Sticking in the NHL harder than making it there: Bartley
Now that he’s made it to the National Hockey League, Victor Bartley can clearly see his next goal – staying there.
That second aspect of being a pro in the top hockey league in the world presents a challenge that is equal to the long climb that got him there, says Maple Ridge’s latest NHLer.
Bartley was one of the promoters of the alumni charity game that was played Saturday night at Planet Ice in Maple Ridge.
Even casual hockey fans could see the difference in his NHL-honed game, compared with that of some of his former Rustlers brethren – themselves a group of accomplished players. The crisp, tape-to-tape passes, the slick puckhandling and powerful skating stride would enable anyone to “spot the NHLer.”
Bartley said he enjoyed a good rookie campaign with the Nashville Predators. They carried seven defencemen, and so he managed to get into 50 games. Including 24 games he played the season prior, Bartley has a goal and 13 points in 74 games.
“Overall, when I had the opportunity to play, I thought I played well,” he said.
“I really managed the third period quite well at times.”
In his first season, Bartley had been on a roll in the minors, and came to the big club as a top-four defencemen. He was thrown in the deep end, and relished the opportunity.
“It was great actually, my first 24 games I was averaging top-four ice time on the team. I was averaging over 20 minutes per night. It felt great to play those minutes.
As a young defenceman, 26, who wants to establish himself as an everyday NHL blueliner, could there be a better place to learn than in Nashville?
“There’s really not. We have so many high-calibre NHL defencemen there with Shea Weber, Roman Josi and especially our defensive coach Phil Housley, who is one of the best American players there ever was.
“To learn from them on a daily basis has been great. It’s been phenomenal for my learning experience so far.”
He said the secret to the Predator’s success with their defencemen, who have included the likes of stars Ryan Suter, Cody Franzen and Dan Hamhuis, is giving the players time to develop.
“They just take their time, they don’t rush players into the NHL right away – that doesn’t happen very often. We all paid our dues in the minor leagues, learning from the coaches down there, and learning the system. You know what it takes to get to the NHL,” he said. “And the biggest thing is not even getting there, it’s being able to stay there – that’s definitely the hardest thing.”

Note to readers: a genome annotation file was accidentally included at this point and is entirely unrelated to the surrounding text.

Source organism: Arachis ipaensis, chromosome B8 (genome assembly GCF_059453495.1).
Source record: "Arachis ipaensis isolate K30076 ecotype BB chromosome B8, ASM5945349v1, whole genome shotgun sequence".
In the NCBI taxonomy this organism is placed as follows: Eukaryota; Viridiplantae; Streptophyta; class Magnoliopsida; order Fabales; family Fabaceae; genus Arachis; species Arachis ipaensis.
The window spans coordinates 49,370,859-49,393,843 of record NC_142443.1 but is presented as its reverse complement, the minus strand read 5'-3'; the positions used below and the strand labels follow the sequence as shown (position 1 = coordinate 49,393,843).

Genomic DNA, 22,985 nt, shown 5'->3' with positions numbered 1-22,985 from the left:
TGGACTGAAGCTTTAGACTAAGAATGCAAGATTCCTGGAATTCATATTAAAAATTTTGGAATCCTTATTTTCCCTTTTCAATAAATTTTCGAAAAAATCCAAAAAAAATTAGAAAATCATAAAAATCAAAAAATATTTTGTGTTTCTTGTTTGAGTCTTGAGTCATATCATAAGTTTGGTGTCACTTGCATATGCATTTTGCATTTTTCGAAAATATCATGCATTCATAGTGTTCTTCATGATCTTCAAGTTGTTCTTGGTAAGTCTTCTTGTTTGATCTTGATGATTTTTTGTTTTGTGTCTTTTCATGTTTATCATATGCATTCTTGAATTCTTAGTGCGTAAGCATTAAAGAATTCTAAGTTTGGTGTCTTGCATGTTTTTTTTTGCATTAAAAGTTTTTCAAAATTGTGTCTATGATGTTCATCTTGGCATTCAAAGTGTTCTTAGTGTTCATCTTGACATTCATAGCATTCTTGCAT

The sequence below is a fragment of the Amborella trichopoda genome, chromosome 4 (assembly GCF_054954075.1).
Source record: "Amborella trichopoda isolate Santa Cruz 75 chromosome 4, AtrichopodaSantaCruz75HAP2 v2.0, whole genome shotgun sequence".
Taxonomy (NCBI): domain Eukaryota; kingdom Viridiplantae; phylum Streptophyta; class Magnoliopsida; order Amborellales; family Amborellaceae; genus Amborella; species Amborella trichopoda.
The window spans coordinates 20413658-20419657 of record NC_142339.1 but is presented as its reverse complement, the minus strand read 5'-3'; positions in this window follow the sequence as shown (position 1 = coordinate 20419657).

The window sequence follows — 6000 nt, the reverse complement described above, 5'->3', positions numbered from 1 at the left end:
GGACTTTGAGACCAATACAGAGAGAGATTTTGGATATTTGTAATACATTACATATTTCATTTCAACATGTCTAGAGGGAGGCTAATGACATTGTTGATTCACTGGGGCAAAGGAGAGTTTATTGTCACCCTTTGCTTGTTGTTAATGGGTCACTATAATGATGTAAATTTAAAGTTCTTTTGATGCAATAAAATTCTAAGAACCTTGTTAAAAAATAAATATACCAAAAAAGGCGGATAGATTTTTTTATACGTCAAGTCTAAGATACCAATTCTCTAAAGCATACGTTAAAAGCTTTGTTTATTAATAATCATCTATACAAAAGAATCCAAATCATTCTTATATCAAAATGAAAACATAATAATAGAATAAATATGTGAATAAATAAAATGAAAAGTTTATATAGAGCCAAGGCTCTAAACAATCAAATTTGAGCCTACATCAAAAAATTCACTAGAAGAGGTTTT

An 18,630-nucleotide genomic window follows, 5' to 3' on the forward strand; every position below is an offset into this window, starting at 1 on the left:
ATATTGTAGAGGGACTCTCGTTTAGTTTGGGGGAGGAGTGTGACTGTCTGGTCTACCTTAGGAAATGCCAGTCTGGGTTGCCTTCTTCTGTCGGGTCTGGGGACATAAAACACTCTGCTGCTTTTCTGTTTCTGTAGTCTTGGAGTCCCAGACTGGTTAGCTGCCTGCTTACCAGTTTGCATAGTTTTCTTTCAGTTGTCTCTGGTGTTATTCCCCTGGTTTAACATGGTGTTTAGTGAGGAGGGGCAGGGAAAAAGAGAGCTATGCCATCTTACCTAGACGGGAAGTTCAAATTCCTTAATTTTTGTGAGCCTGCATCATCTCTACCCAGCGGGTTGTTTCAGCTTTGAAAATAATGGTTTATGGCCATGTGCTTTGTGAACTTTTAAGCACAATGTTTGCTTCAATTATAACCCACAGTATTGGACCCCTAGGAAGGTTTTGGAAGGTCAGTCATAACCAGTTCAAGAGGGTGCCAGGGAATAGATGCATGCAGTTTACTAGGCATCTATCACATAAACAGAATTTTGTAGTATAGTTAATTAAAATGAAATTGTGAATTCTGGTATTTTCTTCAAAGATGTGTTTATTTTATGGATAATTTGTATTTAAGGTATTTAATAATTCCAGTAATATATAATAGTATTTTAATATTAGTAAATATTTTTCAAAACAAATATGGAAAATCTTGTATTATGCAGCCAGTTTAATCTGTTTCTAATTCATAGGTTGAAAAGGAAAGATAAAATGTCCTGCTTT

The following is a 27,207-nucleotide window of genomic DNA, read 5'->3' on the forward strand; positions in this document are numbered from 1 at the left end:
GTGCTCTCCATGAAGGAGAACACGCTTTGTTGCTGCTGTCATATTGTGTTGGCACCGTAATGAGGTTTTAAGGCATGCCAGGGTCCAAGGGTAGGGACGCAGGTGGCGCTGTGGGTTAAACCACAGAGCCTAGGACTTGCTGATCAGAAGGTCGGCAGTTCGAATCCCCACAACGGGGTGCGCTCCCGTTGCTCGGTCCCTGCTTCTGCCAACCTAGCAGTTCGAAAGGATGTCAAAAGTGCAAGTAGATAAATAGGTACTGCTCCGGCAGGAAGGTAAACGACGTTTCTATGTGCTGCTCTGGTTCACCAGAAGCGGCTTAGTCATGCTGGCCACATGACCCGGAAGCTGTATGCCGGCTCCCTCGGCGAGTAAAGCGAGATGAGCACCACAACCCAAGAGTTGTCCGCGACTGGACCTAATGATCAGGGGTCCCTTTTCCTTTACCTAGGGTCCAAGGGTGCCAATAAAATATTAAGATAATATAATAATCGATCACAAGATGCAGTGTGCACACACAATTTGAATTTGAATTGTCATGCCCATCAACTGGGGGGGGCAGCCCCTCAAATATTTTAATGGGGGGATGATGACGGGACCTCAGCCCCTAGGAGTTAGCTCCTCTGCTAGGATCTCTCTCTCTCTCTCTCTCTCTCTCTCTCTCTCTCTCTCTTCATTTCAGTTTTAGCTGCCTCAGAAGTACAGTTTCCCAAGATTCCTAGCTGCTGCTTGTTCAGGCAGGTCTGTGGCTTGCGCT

Playing against the biggest stars in hockey, it might be surprising who he found arguably the toughest guy to defend.
“One of the toughest forwards to play against probably I’d say was definitely T.J. Oshie – because he’s a small stature guy and he’s so shifty, but he’s still very, very strong in his core. His centre of gravity is great. Trying to knock him off the puck was almost impossible.”
Ask him his goals for next year, and Bartley doesn’t have to think for a second.
“I want to be a full time NHl player, a guy that the Predators can rely on each and every night, and I want to lead our team in hits and blocked shots as well.”
He proved he can play some offence, with 39 points in 76 games for the Milwaukee Admirals of the AHL in his 2011-2012 rookie season with them.
But points aren’t in his goals.
“It’s going to be tough in that our back end has so much skill, and I realize that power play is not really my future in Nashville. To maintain, and be able to stay in the league, I have to do something that’s going to stand out.”
“I want to get established as a bona fide NHL defenceman, and when my contract is up we’ll go from there.”